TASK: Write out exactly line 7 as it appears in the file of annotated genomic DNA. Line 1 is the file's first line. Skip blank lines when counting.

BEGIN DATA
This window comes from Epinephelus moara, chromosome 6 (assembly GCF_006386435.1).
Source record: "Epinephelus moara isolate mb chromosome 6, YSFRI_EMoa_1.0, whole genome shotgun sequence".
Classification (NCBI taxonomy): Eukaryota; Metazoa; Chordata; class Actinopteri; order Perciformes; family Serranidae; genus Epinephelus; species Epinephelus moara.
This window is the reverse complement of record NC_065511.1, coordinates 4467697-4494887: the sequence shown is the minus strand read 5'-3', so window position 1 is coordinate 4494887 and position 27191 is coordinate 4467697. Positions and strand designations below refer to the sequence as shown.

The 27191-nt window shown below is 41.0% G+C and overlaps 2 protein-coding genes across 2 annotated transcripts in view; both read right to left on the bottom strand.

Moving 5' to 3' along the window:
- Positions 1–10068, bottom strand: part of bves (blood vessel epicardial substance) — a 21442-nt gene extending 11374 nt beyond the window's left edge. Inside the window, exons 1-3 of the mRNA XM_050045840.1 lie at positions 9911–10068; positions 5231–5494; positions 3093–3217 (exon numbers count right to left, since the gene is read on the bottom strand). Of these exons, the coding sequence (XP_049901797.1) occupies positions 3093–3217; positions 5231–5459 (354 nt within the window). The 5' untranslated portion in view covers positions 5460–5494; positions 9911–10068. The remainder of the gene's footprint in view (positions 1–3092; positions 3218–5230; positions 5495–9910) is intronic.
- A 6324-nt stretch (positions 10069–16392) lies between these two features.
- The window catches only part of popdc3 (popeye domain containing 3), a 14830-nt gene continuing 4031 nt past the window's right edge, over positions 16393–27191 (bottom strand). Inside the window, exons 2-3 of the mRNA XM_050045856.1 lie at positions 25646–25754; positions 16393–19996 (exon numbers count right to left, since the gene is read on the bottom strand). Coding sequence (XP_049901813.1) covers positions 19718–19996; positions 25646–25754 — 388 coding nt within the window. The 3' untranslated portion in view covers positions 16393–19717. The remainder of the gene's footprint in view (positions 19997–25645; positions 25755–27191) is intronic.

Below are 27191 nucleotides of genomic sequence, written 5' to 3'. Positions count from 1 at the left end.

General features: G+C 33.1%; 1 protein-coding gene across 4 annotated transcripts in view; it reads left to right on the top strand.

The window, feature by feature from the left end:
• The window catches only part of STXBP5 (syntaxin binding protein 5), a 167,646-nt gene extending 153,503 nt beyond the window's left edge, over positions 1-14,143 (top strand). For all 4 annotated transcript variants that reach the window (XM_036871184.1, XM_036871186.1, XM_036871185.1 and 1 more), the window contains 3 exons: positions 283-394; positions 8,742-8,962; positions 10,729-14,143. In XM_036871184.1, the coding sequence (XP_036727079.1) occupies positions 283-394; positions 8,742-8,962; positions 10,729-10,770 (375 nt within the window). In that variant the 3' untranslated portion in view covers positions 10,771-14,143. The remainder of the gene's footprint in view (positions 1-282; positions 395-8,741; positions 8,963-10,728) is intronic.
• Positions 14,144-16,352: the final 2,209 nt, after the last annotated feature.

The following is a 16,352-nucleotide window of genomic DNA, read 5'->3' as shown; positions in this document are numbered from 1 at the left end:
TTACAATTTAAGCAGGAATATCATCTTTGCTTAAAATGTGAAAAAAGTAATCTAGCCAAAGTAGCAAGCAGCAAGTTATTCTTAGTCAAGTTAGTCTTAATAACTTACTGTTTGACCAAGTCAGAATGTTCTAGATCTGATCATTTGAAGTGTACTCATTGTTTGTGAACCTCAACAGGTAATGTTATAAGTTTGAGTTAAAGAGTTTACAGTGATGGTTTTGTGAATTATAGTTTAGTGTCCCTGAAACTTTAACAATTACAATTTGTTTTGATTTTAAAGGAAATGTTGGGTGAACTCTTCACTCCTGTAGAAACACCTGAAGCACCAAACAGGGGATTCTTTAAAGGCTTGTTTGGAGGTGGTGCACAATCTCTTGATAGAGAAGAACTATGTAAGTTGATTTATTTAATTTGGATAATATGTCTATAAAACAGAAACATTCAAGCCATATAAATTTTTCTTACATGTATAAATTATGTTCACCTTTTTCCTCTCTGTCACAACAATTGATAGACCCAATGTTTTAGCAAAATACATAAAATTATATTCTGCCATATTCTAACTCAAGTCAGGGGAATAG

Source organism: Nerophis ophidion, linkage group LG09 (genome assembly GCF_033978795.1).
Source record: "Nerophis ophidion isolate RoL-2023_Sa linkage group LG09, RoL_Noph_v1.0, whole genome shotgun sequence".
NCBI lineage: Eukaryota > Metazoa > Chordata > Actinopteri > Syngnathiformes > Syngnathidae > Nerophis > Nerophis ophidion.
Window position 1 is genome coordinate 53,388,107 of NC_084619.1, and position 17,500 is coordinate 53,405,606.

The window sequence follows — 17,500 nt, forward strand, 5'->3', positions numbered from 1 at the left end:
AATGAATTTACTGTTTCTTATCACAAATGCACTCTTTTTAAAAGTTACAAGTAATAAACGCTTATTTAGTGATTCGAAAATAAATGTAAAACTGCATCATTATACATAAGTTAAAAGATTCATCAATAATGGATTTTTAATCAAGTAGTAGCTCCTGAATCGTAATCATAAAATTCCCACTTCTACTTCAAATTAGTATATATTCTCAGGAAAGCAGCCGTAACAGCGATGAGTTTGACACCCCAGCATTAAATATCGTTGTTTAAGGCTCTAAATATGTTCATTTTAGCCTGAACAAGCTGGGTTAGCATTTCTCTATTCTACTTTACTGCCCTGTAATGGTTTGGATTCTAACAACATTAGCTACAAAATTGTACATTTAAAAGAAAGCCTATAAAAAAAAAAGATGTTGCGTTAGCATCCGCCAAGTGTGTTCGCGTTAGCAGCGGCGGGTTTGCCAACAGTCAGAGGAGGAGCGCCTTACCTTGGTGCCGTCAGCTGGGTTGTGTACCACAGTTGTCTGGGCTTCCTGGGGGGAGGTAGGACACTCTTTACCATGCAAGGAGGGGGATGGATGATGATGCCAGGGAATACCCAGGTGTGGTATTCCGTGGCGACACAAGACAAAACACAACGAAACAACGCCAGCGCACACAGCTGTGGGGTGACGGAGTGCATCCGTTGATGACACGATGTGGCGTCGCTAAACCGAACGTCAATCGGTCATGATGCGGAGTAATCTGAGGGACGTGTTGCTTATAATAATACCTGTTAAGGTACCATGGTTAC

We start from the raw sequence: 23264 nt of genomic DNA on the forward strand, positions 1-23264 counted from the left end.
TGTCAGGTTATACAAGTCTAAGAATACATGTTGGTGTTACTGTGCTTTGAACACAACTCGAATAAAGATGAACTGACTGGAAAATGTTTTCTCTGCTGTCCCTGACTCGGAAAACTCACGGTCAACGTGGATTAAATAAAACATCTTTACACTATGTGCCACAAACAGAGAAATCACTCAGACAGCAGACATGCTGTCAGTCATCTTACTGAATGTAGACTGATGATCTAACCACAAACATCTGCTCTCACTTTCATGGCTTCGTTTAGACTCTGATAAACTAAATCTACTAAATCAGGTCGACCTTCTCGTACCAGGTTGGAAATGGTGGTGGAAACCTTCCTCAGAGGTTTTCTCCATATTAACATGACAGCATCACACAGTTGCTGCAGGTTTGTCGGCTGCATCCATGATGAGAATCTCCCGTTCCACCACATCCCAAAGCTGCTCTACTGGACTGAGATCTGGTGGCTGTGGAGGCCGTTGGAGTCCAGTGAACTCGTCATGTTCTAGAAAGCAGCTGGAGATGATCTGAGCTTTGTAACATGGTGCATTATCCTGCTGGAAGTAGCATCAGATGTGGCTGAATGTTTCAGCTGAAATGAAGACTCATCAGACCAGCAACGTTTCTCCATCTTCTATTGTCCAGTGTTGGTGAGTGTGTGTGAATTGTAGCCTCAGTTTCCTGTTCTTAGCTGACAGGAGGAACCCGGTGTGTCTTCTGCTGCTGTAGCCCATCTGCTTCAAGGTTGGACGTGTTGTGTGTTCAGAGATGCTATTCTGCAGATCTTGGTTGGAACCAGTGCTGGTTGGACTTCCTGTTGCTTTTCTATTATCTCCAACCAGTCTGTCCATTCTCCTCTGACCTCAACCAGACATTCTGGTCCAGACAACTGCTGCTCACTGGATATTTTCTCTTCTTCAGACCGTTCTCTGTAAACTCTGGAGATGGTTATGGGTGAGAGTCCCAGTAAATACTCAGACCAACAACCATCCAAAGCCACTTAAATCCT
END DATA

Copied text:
- Positions 1–10068, bottom strand: part of bves (blood vessel epicardial substance) — a 21442-nt gene extending 11374 nt beyond the window's left edge. Inside the window, exons 1-3 of the mRNA XM_050045840.1 lie at positions 9911–10068; positions 5231–5494; positions 3093–3217 (exon numbers count right to left, since the gene is read on the bottom strand). Of these exons, the coding sequence (XP_049901797.1) occupies positions 3093–3217; positions 5231–5459 (354 nt within the window). The 5' untranslated portion in view covers positions 5460–5494; positions 9911–10068. The remainder of the gene's footprint in view (positions 1–3092; positions 3218–5230; positions 5495–9910) is intronic.